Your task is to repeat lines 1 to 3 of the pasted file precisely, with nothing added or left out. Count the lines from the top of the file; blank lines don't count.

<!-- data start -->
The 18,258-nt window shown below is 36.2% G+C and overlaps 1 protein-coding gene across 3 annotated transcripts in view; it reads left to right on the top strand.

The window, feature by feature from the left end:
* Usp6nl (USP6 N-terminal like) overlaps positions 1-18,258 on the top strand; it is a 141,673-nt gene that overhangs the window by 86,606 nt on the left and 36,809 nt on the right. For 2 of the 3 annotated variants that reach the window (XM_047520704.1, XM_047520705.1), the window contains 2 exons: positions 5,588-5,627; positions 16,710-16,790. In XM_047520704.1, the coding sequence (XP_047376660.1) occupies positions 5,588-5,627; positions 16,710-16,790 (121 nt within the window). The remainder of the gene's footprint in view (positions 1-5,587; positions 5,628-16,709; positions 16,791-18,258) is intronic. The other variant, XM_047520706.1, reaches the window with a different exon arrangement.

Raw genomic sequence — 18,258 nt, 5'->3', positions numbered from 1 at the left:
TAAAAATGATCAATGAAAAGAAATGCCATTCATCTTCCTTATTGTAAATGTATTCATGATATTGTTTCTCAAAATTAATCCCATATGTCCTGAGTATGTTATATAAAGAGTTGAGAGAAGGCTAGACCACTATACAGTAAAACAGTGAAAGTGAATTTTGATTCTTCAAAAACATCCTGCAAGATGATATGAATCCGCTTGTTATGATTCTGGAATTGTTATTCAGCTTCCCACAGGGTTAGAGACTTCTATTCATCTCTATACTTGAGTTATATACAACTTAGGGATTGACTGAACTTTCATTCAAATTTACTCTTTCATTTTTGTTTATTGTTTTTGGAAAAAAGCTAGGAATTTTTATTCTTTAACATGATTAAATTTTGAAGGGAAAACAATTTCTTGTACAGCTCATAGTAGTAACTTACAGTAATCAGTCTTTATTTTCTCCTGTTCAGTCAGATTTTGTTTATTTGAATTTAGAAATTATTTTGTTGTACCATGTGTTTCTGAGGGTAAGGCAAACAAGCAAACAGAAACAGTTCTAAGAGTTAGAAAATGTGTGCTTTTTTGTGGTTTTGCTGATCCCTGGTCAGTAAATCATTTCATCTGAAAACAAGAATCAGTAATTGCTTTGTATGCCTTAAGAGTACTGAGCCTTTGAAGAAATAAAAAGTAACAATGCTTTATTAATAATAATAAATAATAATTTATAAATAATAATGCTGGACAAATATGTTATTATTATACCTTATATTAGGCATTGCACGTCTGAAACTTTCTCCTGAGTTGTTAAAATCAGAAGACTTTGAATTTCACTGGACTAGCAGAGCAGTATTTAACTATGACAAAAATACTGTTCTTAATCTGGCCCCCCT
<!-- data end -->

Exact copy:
The 18,258-nt window shown below is 36.2% G+C and overlaps 1 protein-coding gene across 3 annotated transcripts in view; it reads left to right on the top strand.

The window, feature by feature from the left end:
* Usp6nl (USP6 N-terminal like) overlaps positions 1-18,258 on the top strand; it is a 141,673-nt gene that overhangs the window by 86,606 nt on the left and 36,809 nt on the right. For 2 of the 3 annotated variants that reach the window (XM_047520704.1, XM_047520705.1), the window contains 2 exons: positions 5,588-5,627; positions 16,710-16,790. In XM_047520704.1, the coding sequence (XP_047376660.1) occupies positions 5,588-5,627; positions 16,710-16,790 (121 nt within the window). The remainder of the gene's footprint in view (positions 1-5,587; positions 5,628-16,709; positions 16,791-18,258) is intronic. The other variant, XM_047520706.1, reaches the window with a different exon arrangement.